As parents, many of us wonder and worry how our actions influence our children later in life. Alice Aspen March has dedicated much of her career to examining the role of positive and negative attention on children and adults, the way we interact, do business and build relationships with each another.
“The kind of attention you get in your early, early years stays with you for life,” March says. “That’s the problem.”
In her new national radio show, Attention Matters, March talks with educators, psychologists, thought leaders and others to address different aspects of this phenomenon. The goal of the program is to give “tools, information and insights to enable people to consciously receive and give appropriate quality attention.”
Most recently, she has been discussing the role of “helicopter parents” and “snowplow parents” and the impact they are having on their children. “College kids are dropping out of school and depression is rising,” she says. “They’re left hopeless, helpless and unable to communicate easily. Their parents must role model and give their children a chance to fail and get back up again.”
March has been discussing the role of attention in creating healthy adults since 1991. Prior to that, she founded and served as the executive director of a nonprofit called FACT, Focusing Awareness on Children and Television. The organization’s issue was how heavy television could affect youth. Working with FACT, she was a key advocate for public broadcasting and kept the TV show Mr. Rogers’ Neighborhood on air. Over the years, she exchanged programming ideas with Fred Rogers and enjoyed a friendship that lasted until his death.
In addition, March also sought to reach children and parents through other avenues, including a play she commissioned for the Los Angeles School District that explored the ways too much television and too little exercise could lead to obesity, depression and poor reading skills.
She also went on to create and produce an Emmy-nominated documentary called Latch-Key Kids, narrated by actor Christopher Reeve. This show increased the development of extended after-school programs by the California State Senate. March was also appointed to two state commissions and invited to speak at the National Association of Television Program Executives at their national convention of 2000.
Today, March speaks worldwide about the value of positive attention and the difference it makes in the physical, mental and spiritual health of all of us. She became interested when she discovered that her youngest son was using drugs and went looking for her role in his dysfunctional behavior. After she had an epiphany over the word “attention,” she spent four years researching the subject and giving workshops for parents. Her son later told her that she had saved his life.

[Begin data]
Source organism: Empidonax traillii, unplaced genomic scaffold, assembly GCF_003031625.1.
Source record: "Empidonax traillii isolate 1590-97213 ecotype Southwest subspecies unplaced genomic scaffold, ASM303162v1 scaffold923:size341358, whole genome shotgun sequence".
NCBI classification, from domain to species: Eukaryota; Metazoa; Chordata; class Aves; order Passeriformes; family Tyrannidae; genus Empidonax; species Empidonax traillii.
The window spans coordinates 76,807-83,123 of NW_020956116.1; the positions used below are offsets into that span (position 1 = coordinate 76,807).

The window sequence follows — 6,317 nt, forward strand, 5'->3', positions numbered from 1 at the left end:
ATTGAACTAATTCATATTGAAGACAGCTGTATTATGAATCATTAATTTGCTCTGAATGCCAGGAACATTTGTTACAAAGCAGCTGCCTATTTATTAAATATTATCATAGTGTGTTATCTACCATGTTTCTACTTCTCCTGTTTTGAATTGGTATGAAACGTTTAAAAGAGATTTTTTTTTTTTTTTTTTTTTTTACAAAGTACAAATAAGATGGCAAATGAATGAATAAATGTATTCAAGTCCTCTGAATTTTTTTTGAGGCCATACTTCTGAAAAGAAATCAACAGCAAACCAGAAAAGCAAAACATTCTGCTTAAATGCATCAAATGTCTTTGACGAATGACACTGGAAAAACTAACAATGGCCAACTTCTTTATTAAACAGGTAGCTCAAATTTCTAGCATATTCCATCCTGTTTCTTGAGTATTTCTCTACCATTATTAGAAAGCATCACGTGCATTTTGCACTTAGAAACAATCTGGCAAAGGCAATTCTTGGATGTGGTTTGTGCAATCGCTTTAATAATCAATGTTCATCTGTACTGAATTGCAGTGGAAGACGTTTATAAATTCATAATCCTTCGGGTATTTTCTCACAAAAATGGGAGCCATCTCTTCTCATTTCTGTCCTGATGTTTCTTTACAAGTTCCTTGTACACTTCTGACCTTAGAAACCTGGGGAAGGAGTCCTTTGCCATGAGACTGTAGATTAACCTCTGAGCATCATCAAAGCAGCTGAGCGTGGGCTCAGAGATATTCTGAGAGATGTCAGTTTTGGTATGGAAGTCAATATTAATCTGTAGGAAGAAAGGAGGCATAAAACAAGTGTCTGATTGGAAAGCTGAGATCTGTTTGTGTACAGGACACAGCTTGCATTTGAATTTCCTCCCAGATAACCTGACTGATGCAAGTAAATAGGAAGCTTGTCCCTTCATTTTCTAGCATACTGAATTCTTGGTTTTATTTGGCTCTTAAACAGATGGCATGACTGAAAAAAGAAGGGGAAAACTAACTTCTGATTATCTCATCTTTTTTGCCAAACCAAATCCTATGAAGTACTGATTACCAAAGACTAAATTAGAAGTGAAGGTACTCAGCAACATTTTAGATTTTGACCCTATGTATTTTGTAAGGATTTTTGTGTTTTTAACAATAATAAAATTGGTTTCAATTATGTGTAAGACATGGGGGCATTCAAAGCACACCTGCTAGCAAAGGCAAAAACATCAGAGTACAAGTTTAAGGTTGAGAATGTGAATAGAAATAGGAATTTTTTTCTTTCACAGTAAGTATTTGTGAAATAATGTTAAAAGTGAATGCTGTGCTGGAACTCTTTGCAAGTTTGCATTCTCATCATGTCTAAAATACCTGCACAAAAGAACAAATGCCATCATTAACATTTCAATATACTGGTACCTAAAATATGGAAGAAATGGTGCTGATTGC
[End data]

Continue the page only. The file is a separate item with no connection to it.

On Tuesdays at 3 p.m. EST, the Attention Matters national radio show gives March a chance to broaden her audience as she and her guests delve deeply into topics affecting every one of us.
Whether it’s her radio show listeners or her workshop attendees, March knows that the subject of attention sparks people’s interest and can resonate deeply within their lives. “I’ve given a lot of workshops to a lot of people – CEOs, rotarians, parents, physicians and educators,” March says. After one such workshop, an attendee told her that she changed the way he talked to his son and turned around a previously strained relationship.
March’s mission comes from seeing her physician father, who “loved to work at the free clinic in Detroit. His energy was different when he came home – he was smiling and happy.”
March attended Kingswood for three years, starting in 10th grade. “I loved Kingswood,” she says, recalling her days as one of the editors of The Clarion, her drawing classes and her roles on stage and behind the scenes for the Gilbert and Sullivan musicals. “The director heard me sing and told me to do make-up the next year,” she says, laughing.
With the continued success of the Attention Matters show and ongoing speaking engagements, March has no plans of slowing down, working fiercely to improve the lives of others by showing the life-changing effects of listening to, including and supporting people. “With proper attention, everybody flourishes,” she says. “With negative attention, they can act out in self-destructive, violent and antisocial ways.” March is always available to talk about what positive attention does.